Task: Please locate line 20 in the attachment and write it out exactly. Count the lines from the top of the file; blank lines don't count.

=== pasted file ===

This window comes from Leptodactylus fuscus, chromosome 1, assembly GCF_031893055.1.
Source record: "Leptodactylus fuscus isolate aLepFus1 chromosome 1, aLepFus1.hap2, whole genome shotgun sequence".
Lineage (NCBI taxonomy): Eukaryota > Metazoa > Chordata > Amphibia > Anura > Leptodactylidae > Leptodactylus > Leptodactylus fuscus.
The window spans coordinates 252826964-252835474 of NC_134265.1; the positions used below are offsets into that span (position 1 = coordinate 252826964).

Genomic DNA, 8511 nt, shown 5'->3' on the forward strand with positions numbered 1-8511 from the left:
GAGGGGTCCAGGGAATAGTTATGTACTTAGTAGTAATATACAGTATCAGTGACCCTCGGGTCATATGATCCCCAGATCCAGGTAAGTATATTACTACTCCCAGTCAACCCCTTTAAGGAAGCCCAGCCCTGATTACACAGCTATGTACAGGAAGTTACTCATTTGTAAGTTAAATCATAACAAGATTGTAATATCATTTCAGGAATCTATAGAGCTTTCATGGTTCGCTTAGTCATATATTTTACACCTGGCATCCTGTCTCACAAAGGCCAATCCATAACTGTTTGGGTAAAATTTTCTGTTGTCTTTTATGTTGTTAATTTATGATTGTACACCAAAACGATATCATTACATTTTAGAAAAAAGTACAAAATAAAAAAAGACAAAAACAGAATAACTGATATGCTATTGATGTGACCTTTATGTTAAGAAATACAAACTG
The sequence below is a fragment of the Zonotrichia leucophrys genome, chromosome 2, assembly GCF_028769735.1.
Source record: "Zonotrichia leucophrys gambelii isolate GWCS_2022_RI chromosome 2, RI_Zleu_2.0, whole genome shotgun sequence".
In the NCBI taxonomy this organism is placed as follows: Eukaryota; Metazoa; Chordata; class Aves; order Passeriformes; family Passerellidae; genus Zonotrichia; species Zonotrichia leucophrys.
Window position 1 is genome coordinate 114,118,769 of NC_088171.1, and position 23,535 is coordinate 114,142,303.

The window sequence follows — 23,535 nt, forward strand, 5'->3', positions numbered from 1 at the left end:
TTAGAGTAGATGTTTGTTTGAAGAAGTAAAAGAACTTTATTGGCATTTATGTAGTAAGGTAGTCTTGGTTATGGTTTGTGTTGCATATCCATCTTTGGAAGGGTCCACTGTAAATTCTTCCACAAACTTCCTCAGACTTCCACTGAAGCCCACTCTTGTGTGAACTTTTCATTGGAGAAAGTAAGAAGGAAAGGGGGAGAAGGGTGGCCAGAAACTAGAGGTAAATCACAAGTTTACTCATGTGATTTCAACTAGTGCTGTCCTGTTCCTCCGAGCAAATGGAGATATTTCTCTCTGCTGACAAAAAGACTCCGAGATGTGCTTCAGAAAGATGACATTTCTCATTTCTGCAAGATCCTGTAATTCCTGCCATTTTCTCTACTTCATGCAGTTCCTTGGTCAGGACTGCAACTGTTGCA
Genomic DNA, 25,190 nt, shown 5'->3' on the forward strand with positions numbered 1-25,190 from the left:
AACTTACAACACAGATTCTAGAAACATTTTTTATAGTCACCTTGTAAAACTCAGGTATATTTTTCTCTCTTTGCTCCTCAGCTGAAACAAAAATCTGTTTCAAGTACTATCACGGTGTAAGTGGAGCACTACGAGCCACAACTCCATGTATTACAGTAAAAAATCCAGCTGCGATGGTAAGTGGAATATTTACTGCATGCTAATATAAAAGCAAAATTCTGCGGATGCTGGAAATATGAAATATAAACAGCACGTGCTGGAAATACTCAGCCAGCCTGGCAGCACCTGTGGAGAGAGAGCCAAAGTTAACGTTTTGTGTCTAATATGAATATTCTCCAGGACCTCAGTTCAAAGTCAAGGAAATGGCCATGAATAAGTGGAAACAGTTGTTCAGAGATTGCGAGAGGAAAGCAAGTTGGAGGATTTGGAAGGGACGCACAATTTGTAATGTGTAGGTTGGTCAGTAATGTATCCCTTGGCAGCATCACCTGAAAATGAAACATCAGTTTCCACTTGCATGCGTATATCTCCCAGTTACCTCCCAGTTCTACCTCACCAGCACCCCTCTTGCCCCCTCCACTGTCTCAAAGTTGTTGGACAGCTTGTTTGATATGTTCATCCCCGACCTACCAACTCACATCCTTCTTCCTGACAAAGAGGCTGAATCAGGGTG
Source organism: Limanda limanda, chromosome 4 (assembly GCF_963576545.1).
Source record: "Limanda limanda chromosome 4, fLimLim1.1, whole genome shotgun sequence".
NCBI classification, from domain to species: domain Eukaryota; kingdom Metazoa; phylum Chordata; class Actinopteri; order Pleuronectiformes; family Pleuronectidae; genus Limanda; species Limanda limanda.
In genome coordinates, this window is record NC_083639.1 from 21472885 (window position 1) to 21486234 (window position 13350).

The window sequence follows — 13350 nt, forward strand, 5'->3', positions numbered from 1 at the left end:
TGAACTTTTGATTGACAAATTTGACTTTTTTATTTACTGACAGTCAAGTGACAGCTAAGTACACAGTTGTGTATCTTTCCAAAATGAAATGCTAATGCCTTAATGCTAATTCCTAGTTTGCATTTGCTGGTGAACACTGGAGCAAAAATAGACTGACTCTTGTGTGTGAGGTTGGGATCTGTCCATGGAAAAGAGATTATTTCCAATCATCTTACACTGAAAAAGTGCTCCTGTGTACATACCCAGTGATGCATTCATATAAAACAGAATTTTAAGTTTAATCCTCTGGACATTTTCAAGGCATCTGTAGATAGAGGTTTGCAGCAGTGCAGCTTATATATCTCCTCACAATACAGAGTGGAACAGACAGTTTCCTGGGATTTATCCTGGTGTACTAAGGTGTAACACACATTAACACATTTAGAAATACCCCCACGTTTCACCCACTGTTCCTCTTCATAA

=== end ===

TGAACTTTTGATTGACAAATTTGACTTTTTTATTTACTGACAGTCAAGTGACAGCTAAGTACACAGTTGTGTATCTTTCCAAAATGAAATGCTAATGCCTTAATGCTAATTCCTAGTTTGCATTTGCTGGTGAACACTGGAGCAAAAATAGACTGACTCTTGTGTGTGAGGTTGGGATCTGTCCATGGAAAAGAGATTATTTCCAATCATCTTACACTGAAAAAGTGCTCCTGTGTACATACCCAGTGATGCATTCATATAAAACAGAATTTTAAGTTTAATCCTCTGGACATTTTCAAGGCATCTGTAGATAGAGGTTTGCAGCAGTGCAGCTTATATATCTCCTCACAATACAGAGTGGAACAGACAGTTTCCTGGGATTTATCCTGGTGTACTAAGGTGTAACACACATTAACACATTTAGAAATACCCCCACGTTTCACCCACTGTTCCTCTTCATAA